This is 124 yards of merino and various before it was washed. The pinks and purples are the sections of colored wool, with the rest being from batts. I have it in the water now, I cannot wait to see what it looks like when it is washed. I am so excited to start spinning my flicked open locks (I got impatient with some of the more difficult ones and wound up carding them instead). Next post will probably be about my spinning from the cloud of locks!
Okay, sorry it has been a couple of weeks since I have posted on this site. Recently I have volunteered to teach a few crafting classes at the Public Library that I work for. March 9 I will be teaching Crochet, March 23rd I will be teaching a Creative Journal Binding class for teens and up, then on March 30th I will be teaching a Knitting class using the combined continental knitting method that I am familiar with.
Of the three I am most concerned about the knitting class. Apparently there are two methods of knitting, three if you count the combined version, but essentially there is the eastern method and the western method. Most people in America and Europe use the western method. I use a combination of the two, and it works well for me. I enjoy it, though I find Crochet faster, I can do this craft quite well and easily.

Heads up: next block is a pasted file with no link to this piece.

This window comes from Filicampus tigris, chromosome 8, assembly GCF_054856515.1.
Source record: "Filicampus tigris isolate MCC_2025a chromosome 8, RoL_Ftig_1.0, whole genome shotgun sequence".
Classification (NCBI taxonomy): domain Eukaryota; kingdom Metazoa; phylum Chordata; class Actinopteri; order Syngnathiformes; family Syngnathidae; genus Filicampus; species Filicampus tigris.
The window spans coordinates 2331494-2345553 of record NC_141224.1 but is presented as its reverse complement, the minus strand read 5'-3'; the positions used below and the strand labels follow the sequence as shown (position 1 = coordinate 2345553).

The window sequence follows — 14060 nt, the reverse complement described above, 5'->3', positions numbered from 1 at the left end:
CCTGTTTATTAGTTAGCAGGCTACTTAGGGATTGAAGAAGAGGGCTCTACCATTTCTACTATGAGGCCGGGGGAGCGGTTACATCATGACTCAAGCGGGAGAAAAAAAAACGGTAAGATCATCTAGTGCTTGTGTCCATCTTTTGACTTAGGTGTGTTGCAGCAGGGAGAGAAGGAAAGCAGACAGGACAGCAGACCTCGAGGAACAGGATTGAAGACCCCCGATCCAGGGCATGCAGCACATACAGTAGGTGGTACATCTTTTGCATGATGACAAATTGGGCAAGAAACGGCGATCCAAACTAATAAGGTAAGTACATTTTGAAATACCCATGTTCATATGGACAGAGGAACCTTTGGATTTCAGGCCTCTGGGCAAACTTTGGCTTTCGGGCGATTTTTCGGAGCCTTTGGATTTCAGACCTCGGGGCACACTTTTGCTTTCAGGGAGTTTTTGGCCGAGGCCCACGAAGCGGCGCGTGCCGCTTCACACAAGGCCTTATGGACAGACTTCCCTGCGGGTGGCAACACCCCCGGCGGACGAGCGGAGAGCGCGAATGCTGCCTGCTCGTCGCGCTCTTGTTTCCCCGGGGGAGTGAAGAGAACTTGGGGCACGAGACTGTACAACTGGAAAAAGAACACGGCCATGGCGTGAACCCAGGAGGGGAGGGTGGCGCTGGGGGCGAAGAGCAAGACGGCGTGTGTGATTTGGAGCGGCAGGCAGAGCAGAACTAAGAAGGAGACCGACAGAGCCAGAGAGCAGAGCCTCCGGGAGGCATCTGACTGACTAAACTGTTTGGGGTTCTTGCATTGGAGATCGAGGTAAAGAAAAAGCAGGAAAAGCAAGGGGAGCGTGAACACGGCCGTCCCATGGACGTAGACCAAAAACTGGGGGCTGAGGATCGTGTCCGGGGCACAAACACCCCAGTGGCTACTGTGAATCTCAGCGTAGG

Oh well, so I had to work on getting the powerpoint presentations together for them as well as supplies lists and a press release (it only needed minor modifications when I handed it off so that’s great!). For the knit and crochet classes we will be working on creating a washcloth. Not too exciting, but not too complicated either.